|Year : 1993 | Volume
| Issue : 1 | Page : 15-16
Anterior capsular support for posterior chamber intraocular lenses following vitreous loss in endocapsular surgery
Pushpa Jacob, Ravi Thomas, Subir Sen, Renu Raju
Schell Eye Hospital, Christian Medical College, Vellore, India
Schell Eye Hospital, Christian Medical College, Vellore
Source of Support: None, Conflict of Interest: None
We used anterior capsular support for posterior chamber intraocular lenses (PC IOLs) in fourteen eyes with large posterior capsular ruptures. An endocapsular technique preserved the anterior capsule and facilitated implantation. With a median follow up of 8.5 months, all patients had a visual acuity of 6/9 or better. One lens was lost in the vitreous and one patient had a clinically significant cystoid macular edema. In the event of a posterior capsular rupture we suggest this technique as an alternative to anterior chamber or scleral-fixated lenses
Keywords: Endocapsular cataract extraction; vitreous loss; posterior chamber intraocular lens; sulcus fixated; anterior capsular support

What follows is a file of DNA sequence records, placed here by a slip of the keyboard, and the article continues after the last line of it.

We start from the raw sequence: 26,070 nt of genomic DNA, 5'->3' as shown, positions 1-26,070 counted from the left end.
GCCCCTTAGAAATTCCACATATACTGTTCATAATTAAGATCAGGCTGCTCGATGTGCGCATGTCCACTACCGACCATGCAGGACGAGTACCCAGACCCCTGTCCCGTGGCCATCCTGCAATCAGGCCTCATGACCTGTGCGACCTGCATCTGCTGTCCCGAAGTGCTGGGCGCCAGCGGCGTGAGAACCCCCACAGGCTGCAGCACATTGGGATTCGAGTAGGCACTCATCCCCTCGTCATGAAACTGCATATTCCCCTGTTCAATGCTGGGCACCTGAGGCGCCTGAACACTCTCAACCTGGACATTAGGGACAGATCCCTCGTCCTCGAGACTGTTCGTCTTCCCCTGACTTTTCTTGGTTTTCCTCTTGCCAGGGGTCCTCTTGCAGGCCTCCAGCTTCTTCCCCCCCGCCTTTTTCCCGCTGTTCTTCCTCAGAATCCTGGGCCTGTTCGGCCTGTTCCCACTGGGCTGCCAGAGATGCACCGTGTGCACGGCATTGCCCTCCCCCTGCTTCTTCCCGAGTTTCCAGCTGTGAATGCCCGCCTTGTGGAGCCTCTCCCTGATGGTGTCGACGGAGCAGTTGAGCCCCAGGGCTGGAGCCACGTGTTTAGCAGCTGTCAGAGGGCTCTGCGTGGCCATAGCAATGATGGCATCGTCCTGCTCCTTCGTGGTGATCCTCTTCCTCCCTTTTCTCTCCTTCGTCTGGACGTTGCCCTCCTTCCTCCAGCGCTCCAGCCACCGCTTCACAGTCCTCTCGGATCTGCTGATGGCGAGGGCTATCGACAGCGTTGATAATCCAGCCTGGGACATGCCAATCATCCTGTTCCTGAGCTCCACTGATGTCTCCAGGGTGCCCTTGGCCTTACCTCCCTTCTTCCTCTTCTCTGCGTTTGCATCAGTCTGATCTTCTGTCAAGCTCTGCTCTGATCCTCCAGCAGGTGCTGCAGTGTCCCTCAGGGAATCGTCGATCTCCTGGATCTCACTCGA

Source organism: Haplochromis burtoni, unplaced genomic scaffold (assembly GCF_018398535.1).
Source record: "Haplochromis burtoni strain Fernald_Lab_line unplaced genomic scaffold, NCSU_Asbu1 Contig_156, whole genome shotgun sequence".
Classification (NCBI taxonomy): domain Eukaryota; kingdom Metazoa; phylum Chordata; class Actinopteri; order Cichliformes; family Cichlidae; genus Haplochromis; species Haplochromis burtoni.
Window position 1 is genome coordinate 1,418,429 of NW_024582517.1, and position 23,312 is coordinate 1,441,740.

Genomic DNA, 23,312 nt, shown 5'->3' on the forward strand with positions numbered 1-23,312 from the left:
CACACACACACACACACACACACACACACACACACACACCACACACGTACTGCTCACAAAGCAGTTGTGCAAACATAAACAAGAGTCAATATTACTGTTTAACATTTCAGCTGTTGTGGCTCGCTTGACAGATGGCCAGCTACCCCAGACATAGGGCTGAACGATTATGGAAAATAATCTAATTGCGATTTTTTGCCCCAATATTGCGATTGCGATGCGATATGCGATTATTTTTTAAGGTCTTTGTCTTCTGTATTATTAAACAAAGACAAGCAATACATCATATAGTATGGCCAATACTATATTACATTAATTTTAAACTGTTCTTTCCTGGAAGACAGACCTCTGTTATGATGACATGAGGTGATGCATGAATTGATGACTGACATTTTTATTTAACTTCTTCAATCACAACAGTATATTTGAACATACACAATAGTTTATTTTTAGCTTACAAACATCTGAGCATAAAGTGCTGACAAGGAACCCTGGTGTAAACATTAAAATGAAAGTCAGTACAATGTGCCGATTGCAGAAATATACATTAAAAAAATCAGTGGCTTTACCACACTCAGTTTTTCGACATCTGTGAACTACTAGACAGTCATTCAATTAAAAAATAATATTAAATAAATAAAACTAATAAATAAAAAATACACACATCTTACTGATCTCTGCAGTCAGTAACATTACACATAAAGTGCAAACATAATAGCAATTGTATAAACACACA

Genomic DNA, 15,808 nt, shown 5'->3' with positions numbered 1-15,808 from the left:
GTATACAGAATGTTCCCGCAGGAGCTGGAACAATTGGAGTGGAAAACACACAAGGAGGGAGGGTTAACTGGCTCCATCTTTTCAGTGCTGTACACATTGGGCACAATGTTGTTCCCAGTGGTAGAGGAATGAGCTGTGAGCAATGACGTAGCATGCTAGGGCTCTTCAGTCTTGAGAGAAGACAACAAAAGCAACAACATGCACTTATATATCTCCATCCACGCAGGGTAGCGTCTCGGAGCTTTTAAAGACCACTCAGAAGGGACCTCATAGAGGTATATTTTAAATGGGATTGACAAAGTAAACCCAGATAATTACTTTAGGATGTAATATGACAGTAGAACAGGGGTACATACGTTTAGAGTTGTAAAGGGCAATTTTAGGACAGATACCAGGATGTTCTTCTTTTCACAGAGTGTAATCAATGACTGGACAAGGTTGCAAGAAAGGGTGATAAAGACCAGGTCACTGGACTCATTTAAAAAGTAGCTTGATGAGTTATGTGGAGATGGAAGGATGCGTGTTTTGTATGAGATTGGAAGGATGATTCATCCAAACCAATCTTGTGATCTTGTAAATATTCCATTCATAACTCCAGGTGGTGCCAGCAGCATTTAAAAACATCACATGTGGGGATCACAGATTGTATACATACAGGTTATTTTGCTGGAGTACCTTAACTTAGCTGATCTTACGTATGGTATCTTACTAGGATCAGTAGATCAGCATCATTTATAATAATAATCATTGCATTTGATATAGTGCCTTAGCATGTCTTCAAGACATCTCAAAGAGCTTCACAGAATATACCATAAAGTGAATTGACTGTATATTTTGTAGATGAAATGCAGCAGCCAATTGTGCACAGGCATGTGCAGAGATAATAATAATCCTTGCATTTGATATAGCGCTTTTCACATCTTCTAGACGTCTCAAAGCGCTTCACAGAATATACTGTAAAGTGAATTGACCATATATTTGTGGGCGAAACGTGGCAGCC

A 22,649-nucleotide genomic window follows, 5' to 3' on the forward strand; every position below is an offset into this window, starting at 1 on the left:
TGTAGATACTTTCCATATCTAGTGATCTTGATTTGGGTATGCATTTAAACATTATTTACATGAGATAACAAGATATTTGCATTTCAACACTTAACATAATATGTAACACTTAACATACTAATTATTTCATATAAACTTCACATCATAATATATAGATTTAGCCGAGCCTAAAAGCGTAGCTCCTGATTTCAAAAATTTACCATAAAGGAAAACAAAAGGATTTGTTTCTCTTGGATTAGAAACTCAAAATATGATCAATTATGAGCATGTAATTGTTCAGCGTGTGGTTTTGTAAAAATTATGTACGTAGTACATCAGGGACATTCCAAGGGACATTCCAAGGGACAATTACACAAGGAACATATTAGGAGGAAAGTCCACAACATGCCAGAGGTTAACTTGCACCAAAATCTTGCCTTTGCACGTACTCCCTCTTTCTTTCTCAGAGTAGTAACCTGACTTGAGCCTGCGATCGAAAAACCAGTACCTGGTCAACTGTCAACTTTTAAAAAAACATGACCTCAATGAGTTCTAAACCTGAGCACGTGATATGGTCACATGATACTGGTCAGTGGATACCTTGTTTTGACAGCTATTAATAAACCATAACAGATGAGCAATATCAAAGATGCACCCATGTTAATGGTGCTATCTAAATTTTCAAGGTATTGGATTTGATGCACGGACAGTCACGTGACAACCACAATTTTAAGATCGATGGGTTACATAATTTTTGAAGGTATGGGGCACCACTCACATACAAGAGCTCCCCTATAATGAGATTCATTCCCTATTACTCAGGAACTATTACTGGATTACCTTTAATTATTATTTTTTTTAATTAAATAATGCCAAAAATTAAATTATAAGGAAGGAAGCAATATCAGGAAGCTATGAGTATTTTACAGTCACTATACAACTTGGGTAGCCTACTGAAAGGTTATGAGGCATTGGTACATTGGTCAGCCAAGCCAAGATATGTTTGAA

|How to cite this article:|
Jacob P, Thomas R, Sen S, Raju R. Anterior capsular support for posterior chamber intraocular lenses following vitreous loss in endocapsular surgery. Indian J Ophthalmol 1993;41:15-6
Posterior capsular rupture is a significant intraoperative complication of modern extracapsular cataract surgery. This may not only lead to vitreous loss with all its attendant problems, but may also preclude the implantation of a posterior chamber intraocular lens (PC IOL).
The endocapsular technique of cataract surgery has numerous reported advantages.  By preserving the anterior capsule until the last stages of surgery, one has the option of implanting a sulcus-fixated PC IOL in the event of a posterior capsular rupture , We present our experiences with this technique in cases of posterior capsular rupture and vitreous loss occurring during endocapsular surgery.
| Materials and methods|| |
Fourteen eyes of 14 patients developed a posterior capsular rupture during endocapsular cataract extraction between August 1990 and June 1991. Of these, 13 were male and one was female. Their median age was 52.5 years, with a range of 18 to 71 years.
Three of these cases were traumatic cataracts with pre-existing ruptures of the posterior capsule. In the remaining 11 cases, posterior capsular rupture occurred either during nucleus removal or during irrigation and aspiration.